With double-sided swinging, sliding doors, each door panel is moved by its own drive unit. If the cylinder operating the left hand door panel is installed above the right hand door panel and vice-versa, then the piston rods can be inside the cylinders when the doors are closed. In any case, the drive units must be offset from each other, in height, so that they do not hinder each other.
However, in all these solutions described, the drive unit must extend more or less into the body work space, sideways from the door opening, because the construction length of such a drive unit is essentially larger than its stroke and therefore larger than the width of the door.
Shorter construction lengths can be achieved with multi-telescopic cylinders. These are, however, very expensive. In addition, in the case of most door designs, they must also be installed in the bodywork spaced sideways from the door opening, which brings about a greater expenditure for assembly and maintenance.
What is striven for, is a drive system which, on both single and double side swinging, sliding doors can be installed in the smallest amount of space above the door, without affecting in any way, the optimum formation of the door pillar or roof support. The last mentioned requirement is especially important, because modern public service vehicles have large window areas in the side walls and in the area of transition to the roof. The installation of the drive parts in the space sideways from the door opening is therefore undesirable for reasons of statics and shaping.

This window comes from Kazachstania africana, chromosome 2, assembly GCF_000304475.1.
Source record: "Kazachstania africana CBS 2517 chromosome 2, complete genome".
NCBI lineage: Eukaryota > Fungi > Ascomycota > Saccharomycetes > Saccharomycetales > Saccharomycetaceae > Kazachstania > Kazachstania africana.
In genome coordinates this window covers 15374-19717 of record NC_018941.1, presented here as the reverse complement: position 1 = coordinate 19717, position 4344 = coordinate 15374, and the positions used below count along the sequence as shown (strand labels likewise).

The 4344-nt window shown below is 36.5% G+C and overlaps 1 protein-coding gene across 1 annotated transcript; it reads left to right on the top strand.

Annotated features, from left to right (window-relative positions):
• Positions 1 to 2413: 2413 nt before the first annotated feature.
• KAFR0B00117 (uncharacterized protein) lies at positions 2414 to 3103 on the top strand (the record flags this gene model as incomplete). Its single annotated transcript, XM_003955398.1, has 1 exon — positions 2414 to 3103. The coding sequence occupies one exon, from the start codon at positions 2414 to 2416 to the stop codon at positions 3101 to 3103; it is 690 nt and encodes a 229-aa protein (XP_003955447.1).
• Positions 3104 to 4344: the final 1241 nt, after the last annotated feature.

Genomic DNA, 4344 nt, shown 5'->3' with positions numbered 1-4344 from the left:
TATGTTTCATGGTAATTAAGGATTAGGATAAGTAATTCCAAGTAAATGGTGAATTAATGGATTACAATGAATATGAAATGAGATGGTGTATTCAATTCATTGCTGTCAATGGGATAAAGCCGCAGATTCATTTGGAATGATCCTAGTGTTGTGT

Yet another object of the invention is to provide a drive system for swinging sliding doors which includes a pressure medium cylinder extending substantially parallel to the direction of sliding of said door, a rack connected to the piston rod of the cylinder, a gear wheel arranged to be driven by the rack, a tension medium wheel secured to the gear wheel and having a .larger diameter than the gear wheel, and a tension medium running over said wheel and over guide rollers and being connected to the door.
Surprising success is achieved with these measures in managing with a very short, light and cheap pressure cylinder, which, together with the other parts of the drive system can be attached, as a pre-mounted unit, in the space above the door opening.
In the case of certain particular vehicles, it is difficult to instal the bottom guide track of a swinging, sliding door in the bottom of the vehicle or on an entry step. This is especially the case where what are called swivel steps are used in order to match the varying platform heights. In the case of underground railway vehicles, it is a requirement that the height of the bottom or floor of the vehicle lie almost at the same level as the plat form. Since the bottom edge of the door, in the case of swinging, sliding doors, must frequently be higher than the edge of the platform, there remains very little height for the installation of a guide track in the vicinity of the floor.